- Cape student sues, accuses school officials of slamming her to ground multiple times (04/28/16)48
- Neelys Landing man shot, killed by highway patrol trooper after traffic stop (05/01/16)43
- Bob Evans restaurant in Cape Girardeau among chain's 21 closings (04/26/16)9
- Missouri House votes to allow concealed weapons without permits (04/28/16)8
- Police report filed, but no charges in incident at Cape Central (04/29/16)40
- 2016 All-Missourian Boys Basketball (04/29/16)
- Statement: Man says copsí good work drove him to grow his own marijuana (05/01/16)1
- Two hurt in motorcycle wreck on Interstate 55 (04/25/16)1
- Senator introduces bill for I-57 that would connect Sikeston with Little Rock (04/28/16)4
- River Ridge Winery changes hands (05/02/16)
New Orthodox group holds meeting in Cape area
A small group of Christians intends to establish a permanent mission in the Cape Girardeau area. The group of Antiochian Orthodox Christians has been worshipping with visiting priests in private homes and other temporary places, and now feels ready to reach out to the community and seek a permanent location, said the Rev. Peter E. Gillquist of Minneapolis, archpriest in the Antiochian Orthodox Christian Archdiocese of North America and chairman of the Department of Missions and Evangelism for the Archdiocese. Gillquist will lead a public meeting at 7 p.m. Friday at the Show Me Center; the meeting is for people seeking information about the Antiochian Orthodox Church.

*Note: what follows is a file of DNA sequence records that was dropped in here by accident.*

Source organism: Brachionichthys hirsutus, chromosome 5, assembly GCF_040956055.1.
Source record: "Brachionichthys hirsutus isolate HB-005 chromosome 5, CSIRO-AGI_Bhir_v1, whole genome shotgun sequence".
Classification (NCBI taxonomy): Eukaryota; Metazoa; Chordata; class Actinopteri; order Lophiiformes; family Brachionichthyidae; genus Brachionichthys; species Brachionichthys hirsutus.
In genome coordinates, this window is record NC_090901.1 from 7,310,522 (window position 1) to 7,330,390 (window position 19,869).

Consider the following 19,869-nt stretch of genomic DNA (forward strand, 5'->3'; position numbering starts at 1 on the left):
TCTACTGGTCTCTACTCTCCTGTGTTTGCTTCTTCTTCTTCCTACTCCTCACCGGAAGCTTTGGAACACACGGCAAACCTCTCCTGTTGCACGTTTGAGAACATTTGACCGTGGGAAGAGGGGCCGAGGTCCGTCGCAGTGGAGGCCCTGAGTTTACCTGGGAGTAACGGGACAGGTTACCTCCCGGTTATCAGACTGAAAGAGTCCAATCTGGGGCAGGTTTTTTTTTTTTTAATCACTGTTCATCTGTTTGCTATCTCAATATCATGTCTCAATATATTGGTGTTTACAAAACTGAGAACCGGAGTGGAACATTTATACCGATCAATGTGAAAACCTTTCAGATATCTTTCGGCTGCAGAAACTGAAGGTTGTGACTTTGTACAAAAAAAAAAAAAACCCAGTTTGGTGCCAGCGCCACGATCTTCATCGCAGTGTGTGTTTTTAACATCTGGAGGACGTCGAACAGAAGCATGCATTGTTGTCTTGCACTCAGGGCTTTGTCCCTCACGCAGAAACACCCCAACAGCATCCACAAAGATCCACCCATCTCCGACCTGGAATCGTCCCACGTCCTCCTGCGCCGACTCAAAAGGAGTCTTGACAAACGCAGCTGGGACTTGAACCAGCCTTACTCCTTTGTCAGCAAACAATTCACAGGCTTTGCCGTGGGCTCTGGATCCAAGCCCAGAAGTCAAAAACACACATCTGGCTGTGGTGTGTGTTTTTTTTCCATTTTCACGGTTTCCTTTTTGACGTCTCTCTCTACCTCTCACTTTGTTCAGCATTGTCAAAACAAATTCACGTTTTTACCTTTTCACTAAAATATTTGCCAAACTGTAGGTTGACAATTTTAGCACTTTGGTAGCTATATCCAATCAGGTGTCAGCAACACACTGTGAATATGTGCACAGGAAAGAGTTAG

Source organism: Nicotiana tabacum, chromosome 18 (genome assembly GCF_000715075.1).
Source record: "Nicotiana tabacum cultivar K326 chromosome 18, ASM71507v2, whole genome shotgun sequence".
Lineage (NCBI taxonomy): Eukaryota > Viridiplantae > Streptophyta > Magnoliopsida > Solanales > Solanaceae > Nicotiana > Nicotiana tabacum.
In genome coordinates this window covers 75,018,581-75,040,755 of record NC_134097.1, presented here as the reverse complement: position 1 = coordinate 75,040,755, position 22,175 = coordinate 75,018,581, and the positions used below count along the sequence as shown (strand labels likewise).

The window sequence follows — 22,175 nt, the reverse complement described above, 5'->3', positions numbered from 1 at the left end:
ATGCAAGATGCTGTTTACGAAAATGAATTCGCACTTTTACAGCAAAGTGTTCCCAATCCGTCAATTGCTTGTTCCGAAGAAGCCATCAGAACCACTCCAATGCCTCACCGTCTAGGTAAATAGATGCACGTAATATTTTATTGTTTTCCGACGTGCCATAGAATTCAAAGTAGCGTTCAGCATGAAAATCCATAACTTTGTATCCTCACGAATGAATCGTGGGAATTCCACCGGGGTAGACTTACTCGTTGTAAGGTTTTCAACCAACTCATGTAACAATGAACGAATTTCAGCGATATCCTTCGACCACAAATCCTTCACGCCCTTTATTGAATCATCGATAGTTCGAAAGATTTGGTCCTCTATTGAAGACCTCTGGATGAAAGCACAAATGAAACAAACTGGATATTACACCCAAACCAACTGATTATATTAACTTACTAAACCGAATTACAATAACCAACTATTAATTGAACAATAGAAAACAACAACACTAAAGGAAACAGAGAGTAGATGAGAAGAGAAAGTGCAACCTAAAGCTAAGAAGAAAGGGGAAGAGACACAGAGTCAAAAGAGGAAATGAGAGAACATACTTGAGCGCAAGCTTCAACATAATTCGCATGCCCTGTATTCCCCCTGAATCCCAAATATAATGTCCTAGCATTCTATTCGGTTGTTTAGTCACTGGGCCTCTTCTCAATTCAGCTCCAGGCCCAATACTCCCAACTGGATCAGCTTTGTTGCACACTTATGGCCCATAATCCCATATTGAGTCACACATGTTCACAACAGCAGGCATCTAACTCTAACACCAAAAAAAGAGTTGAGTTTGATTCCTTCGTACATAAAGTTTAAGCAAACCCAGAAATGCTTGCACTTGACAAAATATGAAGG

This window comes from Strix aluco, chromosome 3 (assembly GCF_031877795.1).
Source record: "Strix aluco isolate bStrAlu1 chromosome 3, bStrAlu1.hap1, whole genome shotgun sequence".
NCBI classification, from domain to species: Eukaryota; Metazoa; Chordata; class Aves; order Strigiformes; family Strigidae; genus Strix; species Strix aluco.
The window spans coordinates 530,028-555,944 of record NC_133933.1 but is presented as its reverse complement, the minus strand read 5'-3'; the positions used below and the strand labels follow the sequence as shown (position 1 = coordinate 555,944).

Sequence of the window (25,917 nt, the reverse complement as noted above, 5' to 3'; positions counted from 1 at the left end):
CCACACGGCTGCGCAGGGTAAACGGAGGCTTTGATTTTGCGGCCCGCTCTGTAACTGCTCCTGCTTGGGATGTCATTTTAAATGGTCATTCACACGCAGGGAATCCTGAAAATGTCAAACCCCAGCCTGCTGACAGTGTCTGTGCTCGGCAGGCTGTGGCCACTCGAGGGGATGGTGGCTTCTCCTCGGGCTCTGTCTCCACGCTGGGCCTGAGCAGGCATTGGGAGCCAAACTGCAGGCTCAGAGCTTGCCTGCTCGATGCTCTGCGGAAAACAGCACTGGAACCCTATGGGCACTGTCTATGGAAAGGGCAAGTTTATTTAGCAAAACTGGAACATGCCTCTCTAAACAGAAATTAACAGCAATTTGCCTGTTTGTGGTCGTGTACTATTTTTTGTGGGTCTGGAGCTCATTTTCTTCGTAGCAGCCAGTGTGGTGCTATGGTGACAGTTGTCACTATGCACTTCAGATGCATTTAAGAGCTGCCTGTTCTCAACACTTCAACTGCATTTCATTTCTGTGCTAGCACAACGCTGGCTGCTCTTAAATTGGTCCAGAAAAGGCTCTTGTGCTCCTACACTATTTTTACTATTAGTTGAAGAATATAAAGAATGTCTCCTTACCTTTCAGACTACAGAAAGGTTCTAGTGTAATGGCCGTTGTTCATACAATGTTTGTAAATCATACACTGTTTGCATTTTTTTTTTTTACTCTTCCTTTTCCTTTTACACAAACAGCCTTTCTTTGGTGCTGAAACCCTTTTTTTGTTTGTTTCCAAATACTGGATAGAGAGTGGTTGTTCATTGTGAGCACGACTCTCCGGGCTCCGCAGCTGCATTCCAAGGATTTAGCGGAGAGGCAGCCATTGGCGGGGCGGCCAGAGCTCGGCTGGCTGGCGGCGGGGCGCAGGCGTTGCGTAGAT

The closest Orthodox churches are in Royalton, Ill., and St. Louis. Gillquist said his office has found 35 families in the area who are affiliated with the church, but many people are coming to the Orthodox church from other faiths -- including himself.
Between 1960 and 1968 Gillquist, who was raised Lutheran, was a regional director for the Campus Crusade for Christ and, as a student, searched to learn how early Christians served, worshipped and governed.
"I found the church through reading church history," he said. "Most often people who become Orthodox come from an evangelical Christian background."
The church traces its roots back to Jesus' disciples in first-century Antioch. In the 11th century it split with the Roman Catholic Church.
Converts are attracted by the direct connection they find to the early church, Gillquist said. According to information provided by the Antiochian Orthodox Church, the Church of Antioch is one of the five ancient patriarchates of the Christian church along with Constantinople, Alexandria, Jerusalem and Rome. The church was established by the Apostles Paul and Barnabas in 42 A.D., with St. Peter serving for the next eight years as its first prelate.
Neither Catholic nor Protestant, "the church has an incredible history," Gillquist said.
Those who learn about the church find they have missed learning much about Christianity up to the Protestant Reformation in the 1500s and 1600s.
"Protestants don't do a good teaching job from the New Testament to the Reformation," Gillquist said.
According to the Antiochian Orthodox Church Web site, about 6 million Orthodox worship in North America and 250 million in the world. Although many congregations are associated with various ethnic groups, it is all one church with one liturgy.
Before being ordained in 1987, Gillquist had earned a degree in journalism from the University of Minnesota and was the ghost writer for the Johnny Cash autobiography, "Man in Black." He also attended graduate school at the Dallas Theological Seminary and Wheaton College Graduate School.
335-6611, extension 160
Want to go?
* What: Establishing an Orthodox Christian mission
n When: 7 p.m. Aug. 1
* Where: Show Me Center
* More information: www.antiochian.org